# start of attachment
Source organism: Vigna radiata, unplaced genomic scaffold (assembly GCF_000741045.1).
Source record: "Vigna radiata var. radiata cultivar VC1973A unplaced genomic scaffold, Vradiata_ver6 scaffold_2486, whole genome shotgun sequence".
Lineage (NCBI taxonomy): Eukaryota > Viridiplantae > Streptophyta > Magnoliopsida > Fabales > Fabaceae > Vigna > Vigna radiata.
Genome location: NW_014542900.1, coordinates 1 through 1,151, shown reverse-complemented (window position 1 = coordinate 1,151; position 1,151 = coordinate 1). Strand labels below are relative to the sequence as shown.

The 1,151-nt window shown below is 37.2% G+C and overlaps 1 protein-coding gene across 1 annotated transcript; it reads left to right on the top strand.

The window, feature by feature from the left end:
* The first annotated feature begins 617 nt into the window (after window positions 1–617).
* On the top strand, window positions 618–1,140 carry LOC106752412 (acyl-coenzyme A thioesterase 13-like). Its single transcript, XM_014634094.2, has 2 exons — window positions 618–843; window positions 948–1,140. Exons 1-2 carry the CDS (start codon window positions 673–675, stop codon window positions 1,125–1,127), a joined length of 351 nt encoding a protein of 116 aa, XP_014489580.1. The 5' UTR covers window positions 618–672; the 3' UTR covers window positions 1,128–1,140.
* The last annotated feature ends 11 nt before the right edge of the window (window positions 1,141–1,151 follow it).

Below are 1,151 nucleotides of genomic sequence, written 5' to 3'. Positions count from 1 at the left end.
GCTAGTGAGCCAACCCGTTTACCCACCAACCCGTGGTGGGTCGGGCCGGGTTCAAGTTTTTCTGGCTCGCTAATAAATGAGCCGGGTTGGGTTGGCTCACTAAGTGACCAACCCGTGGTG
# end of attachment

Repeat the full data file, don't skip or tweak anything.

Source organism: Vigna radiata, unplaced genomic scaffold (assembly GCF_000741045.1).
Source record: "Vigna radiata var. radiata cultivar VC1973A unplaced genomic scaffold, Vradiata_ver6 scaffold_2486, whole genome shotgun sequence".
Lineage (NCBI taxonomy): Eukaryota > Viridiplantae > Streptophyta > Magnoliopsida > Fabales > Fabaceae > Vigna > Vigna radiata.
Genome location: NW_014542900.1, coordinates 1 through 1,151, shown reverse-complemented (window position 1 = coordinate 1,151; position 1,151 = coordinate 1). Strand labels below are relative to the sequence as shown.

The 1,151-nt window shown below is 37.2% G+C and overlaps 1 protein-coding gene across 1 annotated transcript; it reads left to right on the top strand.

The window, feature by feature from the left end:
* The first annotated feature begins 617 nt into the window (after window positions 1–617).
* On the top strand, window positions 618–1,140 carry LOC106752412 (acyl-coenzyme A thioesterase 13-like). Its single transcript, XM_014634094.2, has 2 exons — window positions 618–843; window positions 948–1,140. Exons 1-2 carry the CDS (start codon window positions 673–675, stop codon window positions 1,125–1,127), a joined length of 351 nt encoding a protein of 116 aa, XP_014489580.1. The 5' UTR covers window positions 618–672; the 3' UTR covers window positions 1,128–1,140.
* The last annotated feature ends 11 nt before the right edge of the window (window positions 1,141–1,151 follow it).

Below are 1,151 nucleotides of genomic sequence, written 5' to 3'. Positions count from 1 at the left end.
GCTAGTGAGCCAACCCGTTTACCCACCAACCCGTGGTGGGTCGGGCCGGGTTCAAGTTTTTCTGGCTCGCTAATAAATGAGCCGGGTTGGGTTGGCTCACTAAGTGACCAACCCGTGGTG